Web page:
The cat, Fifi, aka Fiona Phosphor, died on Friday. She left behind Joel, me, her sister Boadicea, and the dog, Drake. The dog is probably the least perturbed by her death (though they were comfortable enough with each other to lie in the sun together).
Joel suspects that she had been sick for some time, but it all seemed to come to a head suddenly. He brought her in to the vet Thursday, for losing weight and sitting by the water bowl. The vet found that her blood sugar was quite high, but at that point we looked forward to years more life with her, with the help of insulin (cats, I gather, don’t usually get treated with oral diabetes medications). By that evening, though, she wasn’t eating, and so she spent a night at the emergency vet, and the next day continuing on IV insulin and fluid at the regular vet. Almost a full day and thousands of dollars after she’d first gone on kitty life support, her survival odds were said to be 50/50, her liver numbers sounded grim, and Joel made the decision to put her down.
We went back to the vet, and were led to a small room. On the wall was a cartoon of Hobbes sharing with Calvin some wisdom about death, and a poem in the voice of a pet assuring us that she was not really gone. Fifi was brought in, still on an IV, and crying. We pet her while the vet put the needle in, and Joel broke down crying. She was his favorite, the clever cat, who mastered the bell to go out before the dog did, and figured out on her own how to get Joel to throw a toy ball for her, and the sweet cat, probably the mildest tempered creature in the house (for Boadicea can be bossy, and Drake eager to show the big dogs he is tough, and both Joel and I argue more than Fiona). And Joel blamed himself for her death. If he had caught her illness sooner, if he had made different decisions …
Myself, I wondered whether she would have died had I not had cancer. Maybe so. Cats will not tell you their illnesses as people can, or even as much as dogs do. Perhaps half a dozen different people saw her, during those final days, moving around and eating like a normal nine-year-old cat, and suspected no illness. But, too, so much of the household attention has gone, these past few weeks (even before I was diagnosed, since I was still ill then) to my own problems.
Still, she is gone, and I am still here, so I prepare for the next step: chemotherapy. The surgery recovery goes surprisingly well; at two weeks after the surgery I don’t actually feel ready to drive (as I’d planned when I hoped to get the laparoscopic kind of hysterectomy), but I’m in little pain, and out walking every day. Menopause is, so far, barely noticeable, possibly because some of its expected symptoms (fatigue, anxiety, mood swings) aren’t, after all, all that distinguishable from what I’d be going through anyway from the cancer.
Last week at my post-op appointment I got to see the chemotherapy center, a set of lounging chairs in which women (all women at this one, since the practice is entirely concerned with gynecological cancers) sit for hours while getting the meds through IV. I also got a booklet describing what to do about the various side effects. You are advised to read only the sections for what you’re currently experiencing. Having disregarded this advice and read it all, I suspect that the reason for the advice is not just to focus your attention on just what you need, but also to get you not to scare yourself. The entire list is, after all, daunting, and I’m unlikely to get them all.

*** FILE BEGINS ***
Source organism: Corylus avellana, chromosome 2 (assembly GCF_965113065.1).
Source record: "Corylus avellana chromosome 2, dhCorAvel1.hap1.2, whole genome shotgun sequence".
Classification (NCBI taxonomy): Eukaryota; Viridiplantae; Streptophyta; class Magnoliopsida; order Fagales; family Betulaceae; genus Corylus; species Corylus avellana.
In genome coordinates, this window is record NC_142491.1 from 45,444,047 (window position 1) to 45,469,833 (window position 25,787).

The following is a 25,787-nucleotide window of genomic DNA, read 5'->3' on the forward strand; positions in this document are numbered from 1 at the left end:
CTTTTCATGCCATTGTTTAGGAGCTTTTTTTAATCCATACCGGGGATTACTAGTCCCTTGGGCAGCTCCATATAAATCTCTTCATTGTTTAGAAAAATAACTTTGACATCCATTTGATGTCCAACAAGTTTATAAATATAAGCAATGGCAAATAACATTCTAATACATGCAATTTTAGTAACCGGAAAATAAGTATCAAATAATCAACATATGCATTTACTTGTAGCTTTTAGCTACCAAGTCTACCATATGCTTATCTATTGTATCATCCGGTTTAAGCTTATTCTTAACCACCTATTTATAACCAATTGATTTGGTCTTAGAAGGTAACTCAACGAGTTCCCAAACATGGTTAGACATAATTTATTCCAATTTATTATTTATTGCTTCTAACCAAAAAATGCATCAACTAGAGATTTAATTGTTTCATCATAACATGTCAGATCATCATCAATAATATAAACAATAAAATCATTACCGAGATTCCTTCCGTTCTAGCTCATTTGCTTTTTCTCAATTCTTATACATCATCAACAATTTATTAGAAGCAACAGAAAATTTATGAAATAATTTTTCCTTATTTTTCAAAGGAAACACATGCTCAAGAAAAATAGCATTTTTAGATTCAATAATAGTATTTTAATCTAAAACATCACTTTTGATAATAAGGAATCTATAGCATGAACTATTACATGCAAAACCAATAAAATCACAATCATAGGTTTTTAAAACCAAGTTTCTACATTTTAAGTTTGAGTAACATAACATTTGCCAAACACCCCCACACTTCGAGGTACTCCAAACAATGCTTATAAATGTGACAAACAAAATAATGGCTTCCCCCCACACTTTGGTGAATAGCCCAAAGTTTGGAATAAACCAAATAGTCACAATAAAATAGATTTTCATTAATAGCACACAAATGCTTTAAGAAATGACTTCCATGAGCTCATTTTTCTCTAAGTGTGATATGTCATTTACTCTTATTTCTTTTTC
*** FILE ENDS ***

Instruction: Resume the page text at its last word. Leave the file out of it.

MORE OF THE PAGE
The treatment is called “sandwich therapy,” and it involves getting first chemotherapy, then radiation, then chemotherapy again, and then, if I’m lucky, a clean bill of health saying the cancer is gone and the opportunity to get more chemotherapy. The doctor calls this last part consolidation chemotherapy, and my mother calls it maintenance chemotherapy. I have a link to an article describing the treatment, as a way of getting successful treatment with fewer side effects. I will, I have been told, tolerate chemotherapy well. This probably doesn’t mean that I’ll actually find it altogether easy, but it does mean that I’m expected to be able to go through it without too serious adverse effects (not, at any rate, ones that would lead to stopping treatment), and that I’ll probably be able to work.
I also got, at my request (my mother wanted to see it), my pathology report, which describes the analysis of various specimens, the stage and FIGO grade of my cancer, the degree of myometrial invasion, and its type (endometrial adenocarcinoma, mixed endometriod and mucinous types). Reading the report, I half feel that I must have been careless to have developed such a cancer. But on the bright side, at least I don’t need to worry that the doctor was too knife happy, and took my reproductive organs in vain. The darn things were clearly trying to kill me, so good riddance to them. (I did, to be sure, lose a “Cervix with no significant abnormality,” but the uterus and ovaries could not have been kept.)
Tomorrow morning, early, I get a port installed; then I go to the chemotherapy center to get my first treatment. Today I have been filling out forms, and filling out more forms, and paying bills, and making phone calls. And searching the net for accounts of just what it is like to go through chemotherapy, which may be even more unwise than reading the whole booklet on side effects, since most Internet accounts of chemotherapy appear to be horror stories. Here, though, is one of the less daunting accounts of what it’s like to receive chemotherapy.